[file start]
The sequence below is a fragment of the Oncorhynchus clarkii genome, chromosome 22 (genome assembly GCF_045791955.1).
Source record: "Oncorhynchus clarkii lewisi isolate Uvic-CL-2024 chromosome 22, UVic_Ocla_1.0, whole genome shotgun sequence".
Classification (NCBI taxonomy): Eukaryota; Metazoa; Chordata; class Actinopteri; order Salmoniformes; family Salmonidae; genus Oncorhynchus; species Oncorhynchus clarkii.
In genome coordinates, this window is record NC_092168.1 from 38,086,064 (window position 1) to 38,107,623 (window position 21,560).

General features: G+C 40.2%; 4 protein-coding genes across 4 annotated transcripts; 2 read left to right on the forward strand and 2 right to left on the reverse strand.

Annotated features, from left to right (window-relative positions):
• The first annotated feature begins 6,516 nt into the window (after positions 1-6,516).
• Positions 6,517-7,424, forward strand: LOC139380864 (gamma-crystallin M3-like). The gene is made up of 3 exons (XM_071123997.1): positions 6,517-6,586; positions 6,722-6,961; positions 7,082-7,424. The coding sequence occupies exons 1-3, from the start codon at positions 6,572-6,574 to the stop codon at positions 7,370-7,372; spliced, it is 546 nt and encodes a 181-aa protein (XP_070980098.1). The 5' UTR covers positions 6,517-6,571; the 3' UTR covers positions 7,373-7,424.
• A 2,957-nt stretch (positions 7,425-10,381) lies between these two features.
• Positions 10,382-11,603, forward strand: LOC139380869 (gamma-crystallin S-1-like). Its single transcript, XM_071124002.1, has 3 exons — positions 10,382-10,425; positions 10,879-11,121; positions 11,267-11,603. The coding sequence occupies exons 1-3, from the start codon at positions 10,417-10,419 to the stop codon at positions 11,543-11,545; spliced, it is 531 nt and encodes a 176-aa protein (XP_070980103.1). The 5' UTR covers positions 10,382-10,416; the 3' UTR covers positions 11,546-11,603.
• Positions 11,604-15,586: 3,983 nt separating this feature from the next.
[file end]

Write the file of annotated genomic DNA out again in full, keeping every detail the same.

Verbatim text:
The sequence below is a fragment of the Oncorhynchus clarkii genome, chromosome 22 (genome assembly GCF_045791955.1).
Source record: "Oncorhynchus clarkii lewisi isolate Uvic-CL-2024 chromosome 22, UVic_Ocla_1.0, whole genome shotgun sequence".
Classification (NCBI taxonomy): Eukaryota; Metazoa; Chordata; class Actinopteri; order Salmoniformes; family Salmonidae; genus Oncorhynchus; species Oncorhynchus clarkii.
In genome coordinates, this window is record NC_092168.1 from 38,086,064 (window position 1) to 38,107,623 (window position 21,560).

General features: G+C 40.2%; 4 protein-coding genes across 4 annotated transcripts; 2 read left to right on the forward strand and 2 right to left on the reverse strand.

Annotated features, from left to right (window-relative positions):
• The first annotated feature begins 6,516 nt into the window (after positions 1-6,516).
• Positions 6,517-7,424, forward strand: LOC139380864 (gamma-crystallin M3-like). The gene is made up of 3 exons (XM_071123997.1): positions 6,517-6,586; positions 6,722-6,961; positions 7,082-7,424. The coding sequence occupies exons 1-3, from the start codon at positions 6,572-6,574 to the stop codon at positions 7,370-7,372; spliced, it is 546 nt and encodes a 181-aa protein (XP_070980098.1). The 5' UTR covers positions 6,517-6,571; the 3' UTR covers positions 7,373-7,424.
• A 2,957-nt stretch (positions 7,425-10,381) lies between these two features.
• Positions 10,382-11,603, forward strand: LOC139380869 (gamma-crystallin S-1-like). Its single transcript, XM_071124002.1, has 3 exons — positions 10,382-10,425; positions 10,879-11,121; positions 11,267-11,603. The coding sequence occupies exons 1-3, from the start codon at positions 10,417-10,419 to the stop codon at positions 11,543-11,545; spliced, it is 531 nt and encodes a 176-aa protein (XP_070980103.1). The 5' UTR covers positions 10,382-10,416; the 3' UTR covers positions 11,546-11,603.
• Positions 11,604-15,586: 3,983 nt separating this feature from the next.